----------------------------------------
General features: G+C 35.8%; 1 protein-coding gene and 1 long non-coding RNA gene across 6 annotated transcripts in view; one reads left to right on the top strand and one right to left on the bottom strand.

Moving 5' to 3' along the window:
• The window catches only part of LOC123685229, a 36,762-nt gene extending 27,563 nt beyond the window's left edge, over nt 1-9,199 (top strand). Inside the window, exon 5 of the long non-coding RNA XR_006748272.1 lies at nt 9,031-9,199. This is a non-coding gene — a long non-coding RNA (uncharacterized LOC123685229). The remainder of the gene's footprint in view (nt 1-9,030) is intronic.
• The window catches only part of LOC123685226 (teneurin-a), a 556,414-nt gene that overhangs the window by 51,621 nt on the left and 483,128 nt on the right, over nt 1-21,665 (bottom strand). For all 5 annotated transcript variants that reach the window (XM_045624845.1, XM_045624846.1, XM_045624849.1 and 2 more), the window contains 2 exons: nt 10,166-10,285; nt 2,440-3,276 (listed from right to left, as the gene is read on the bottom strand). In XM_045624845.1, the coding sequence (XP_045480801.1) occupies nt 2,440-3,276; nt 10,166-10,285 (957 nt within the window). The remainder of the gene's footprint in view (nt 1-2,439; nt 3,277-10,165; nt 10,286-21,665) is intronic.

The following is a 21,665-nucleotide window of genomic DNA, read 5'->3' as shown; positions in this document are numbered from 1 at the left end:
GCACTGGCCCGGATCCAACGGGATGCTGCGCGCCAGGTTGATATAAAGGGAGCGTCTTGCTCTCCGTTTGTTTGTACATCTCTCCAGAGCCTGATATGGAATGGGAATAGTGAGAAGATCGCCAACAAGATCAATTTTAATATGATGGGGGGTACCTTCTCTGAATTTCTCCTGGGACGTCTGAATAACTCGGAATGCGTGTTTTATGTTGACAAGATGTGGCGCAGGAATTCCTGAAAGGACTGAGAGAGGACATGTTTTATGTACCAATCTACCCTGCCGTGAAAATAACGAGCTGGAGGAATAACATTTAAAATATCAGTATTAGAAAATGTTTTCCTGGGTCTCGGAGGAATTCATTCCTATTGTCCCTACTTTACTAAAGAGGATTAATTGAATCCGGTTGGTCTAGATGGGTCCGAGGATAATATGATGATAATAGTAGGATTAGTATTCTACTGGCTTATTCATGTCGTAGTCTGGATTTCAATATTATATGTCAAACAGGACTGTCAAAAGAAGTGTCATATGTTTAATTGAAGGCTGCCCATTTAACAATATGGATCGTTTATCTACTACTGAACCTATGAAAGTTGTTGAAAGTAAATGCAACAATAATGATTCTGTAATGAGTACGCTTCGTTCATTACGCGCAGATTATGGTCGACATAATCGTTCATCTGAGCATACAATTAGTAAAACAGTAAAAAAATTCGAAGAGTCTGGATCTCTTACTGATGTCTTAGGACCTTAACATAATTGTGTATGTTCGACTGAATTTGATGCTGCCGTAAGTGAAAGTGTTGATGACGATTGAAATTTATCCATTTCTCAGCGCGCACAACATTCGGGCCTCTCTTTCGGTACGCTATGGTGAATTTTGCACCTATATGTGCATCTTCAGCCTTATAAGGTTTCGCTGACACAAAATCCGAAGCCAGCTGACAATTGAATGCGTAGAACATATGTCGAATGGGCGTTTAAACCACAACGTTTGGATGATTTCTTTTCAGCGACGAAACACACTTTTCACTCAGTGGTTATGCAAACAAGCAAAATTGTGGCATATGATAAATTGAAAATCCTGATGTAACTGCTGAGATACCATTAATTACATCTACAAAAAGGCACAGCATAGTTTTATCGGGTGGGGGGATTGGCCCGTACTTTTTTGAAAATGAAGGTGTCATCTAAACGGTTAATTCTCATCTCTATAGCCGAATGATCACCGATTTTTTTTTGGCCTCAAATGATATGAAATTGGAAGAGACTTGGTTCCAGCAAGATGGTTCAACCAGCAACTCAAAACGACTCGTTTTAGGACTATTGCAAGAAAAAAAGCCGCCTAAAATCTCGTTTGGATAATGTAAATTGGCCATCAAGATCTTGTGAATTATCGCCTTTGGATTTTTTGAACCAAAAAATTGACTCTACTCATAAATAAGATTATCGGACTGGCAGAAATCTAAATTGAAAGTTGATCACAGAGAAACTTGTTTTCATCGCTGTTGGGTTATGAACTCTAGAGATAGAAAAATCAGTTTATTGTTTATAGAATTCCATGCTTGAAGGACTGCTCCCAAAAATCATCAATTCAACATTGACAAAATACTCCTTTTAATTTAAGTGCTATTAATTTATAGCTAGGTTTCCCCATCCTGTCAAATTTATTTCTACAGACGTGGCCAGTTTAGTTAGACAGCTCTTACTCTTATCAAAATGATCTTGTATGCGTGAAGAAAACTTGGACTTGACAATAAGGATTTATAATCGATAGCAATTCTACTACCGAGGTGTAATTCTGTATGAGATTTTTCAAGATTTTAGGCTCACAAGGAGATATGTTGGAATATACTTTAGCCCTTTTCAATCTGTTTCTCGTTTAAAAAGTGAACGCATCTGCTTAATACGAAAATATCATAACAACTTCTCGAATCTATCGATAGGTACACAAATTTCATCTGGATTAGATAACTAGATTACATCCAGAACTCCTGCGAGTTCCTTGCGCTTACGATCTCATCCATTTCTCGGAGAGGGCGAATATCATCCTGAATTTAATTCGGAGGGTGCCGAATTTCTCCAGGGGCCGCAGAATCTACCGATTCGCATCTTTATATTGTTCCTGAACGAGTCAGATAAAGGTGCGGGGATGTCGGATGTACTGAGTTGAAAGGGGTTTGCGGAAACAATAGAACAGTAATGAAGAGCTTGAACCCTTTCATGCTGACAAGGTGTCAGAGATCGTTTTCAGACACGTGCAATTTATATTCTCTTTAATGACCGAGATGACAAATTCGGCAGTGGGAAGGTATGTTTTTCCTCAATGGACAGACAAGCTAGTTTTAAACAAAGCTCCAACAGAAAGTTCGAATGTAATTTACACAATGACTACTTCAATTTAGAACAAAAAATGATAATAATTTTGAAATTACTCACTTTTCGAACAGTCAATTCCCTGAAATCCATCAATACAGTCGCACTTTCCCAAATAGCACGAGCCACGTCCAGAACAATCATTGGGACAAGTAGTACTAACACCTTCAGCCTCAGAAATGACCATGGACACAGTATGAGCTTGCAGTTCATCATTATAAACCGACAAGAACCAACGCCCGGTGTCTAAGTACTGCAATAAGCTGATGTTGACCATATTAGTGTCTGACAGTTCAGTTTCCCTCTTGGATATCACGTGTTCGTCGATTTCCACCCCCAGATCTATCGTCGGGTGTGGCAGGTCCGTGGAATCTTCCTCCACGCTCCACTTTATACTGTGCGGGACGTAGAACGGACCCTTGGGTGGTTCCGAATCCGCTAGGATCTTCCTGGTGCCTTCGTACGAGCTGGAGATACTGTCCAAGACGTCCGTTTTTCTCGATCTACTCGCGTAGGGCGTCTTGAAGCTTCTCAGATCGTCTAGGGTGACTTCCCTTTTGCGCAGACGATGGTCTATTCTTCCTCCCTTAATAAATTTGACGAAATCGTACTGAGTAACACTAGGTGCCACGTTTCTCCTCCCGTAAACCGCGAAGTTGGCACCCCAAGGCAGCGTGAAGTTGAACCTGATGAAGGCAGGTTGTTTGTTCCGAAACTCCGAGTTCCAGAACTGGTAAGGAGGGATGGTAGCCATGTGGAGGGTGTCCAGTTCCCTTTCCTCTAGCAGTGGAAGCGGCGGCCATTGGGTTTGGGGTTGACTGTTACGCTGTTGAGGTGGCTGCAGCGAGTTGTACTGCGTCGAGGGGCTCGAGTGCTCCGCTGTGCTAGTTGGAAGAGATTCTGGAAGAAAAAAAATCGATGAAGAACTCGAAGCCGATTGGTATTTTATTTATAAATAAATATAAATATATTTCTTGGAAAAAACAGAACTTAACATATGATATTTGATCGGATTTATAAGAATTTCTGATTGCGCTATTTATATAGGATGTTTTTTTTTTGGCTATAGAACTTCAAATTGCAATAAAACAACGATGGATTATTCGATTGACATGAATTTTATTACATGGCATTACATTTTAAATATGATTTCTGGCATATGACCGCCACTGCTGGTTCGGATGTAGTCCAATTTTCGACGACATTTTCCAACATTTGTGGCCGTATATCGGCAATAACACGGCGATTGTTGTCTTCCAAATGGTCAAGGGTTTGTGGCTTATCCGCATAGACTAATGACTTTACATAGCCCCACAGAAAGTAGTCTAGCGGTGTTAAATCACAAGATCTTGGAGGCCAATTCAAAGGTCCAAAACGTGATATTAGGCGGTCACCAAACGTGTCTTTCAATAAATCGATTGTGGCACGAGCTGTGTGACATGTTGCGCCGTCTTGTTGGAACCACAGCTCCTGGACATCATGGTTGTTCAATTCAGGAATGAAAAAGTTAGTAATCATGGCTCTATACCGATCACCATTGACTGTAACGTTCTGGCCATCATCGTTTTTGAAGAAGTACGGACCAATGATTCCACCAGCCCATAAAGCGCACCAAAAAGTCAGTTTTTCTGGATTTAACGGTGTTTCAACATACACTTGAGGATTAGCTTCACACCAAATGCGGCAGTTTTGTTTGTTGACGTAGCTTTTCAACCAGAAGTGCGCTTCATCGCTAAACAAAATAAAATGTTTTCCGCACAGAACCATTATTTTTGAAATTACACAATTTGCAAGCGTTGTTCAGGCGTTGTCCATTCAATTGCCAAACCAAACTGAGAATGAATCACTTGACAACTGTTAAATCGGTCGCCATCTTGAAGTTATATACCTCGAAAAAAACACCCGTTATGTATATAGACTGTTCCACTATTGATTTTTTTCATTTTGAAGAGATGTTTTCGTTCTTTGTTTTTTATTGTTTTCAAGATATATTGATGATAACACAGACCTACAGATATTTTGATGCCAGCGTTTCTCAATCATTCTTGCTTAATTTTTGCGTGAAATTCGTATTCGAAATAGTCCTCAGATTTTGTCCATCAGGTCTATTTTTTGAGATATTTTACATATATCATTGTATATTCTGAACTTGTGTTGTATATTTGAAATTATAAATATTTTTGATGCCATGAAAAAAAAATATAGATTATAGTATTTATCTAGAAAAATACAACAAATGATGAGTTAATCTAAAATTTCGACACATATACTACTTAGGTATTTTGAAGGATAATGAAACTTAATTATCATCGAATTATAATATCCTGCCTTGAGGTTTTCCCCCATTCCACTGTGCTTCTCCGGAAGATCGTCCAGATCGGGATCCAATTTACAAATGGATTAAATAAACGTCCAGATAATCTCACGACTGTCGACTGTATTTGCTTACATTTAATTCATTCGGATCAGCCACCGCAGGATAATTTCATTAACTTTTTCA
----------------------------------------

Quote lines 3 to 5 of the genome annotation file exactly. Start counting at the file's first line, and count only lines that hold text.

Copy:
• The window catches only part of LOC123685229, a 36,762-nt gene extending 27,563 nt beyond the window's left edge, over nt 1-9,199 (top strand). Inside the window, exon 5 of the long non-coding RNA XR_006748272.1 lies at nt 9,031-9,199. This is a non-coding gene — a long non-coding RNA (uncharacterized LOC123685229). The remainder of the gene's footprint in view (nt 1-9,030) is intronic.
• The window catches only part of LOC123685226 (teneurin-a), a 556,414-nt gene that overhangs the window by 51,621 nt on the left and 483,128 nt on the right, over nt 1-21,665 (bottom strand). For all 5 annotated transcript variants that reach the window (XM_045624845.1, XM_045624846.1, XM_045624849.1 and 2 more), the window contains 2 exons: nt 10,166-10,285; nt 2,440-3,276 (listed from right to left, as the gene is read on the bottom strand). In XM_045624845.1, the coding sequence (XP_045480801.1) occupies nt 2,440-3,276; nt 10,166-10,285 (957 nt within the window). The remainder of the gene's footprint in view (nt 1-2,439; nt 3,277-10,165; nt 10,286-21,665) is intronic.

The following is a 21,665-nucleotide window of genomic DNA, read 5'->3' as shown; positions in this document are numbered from 1 at the left end: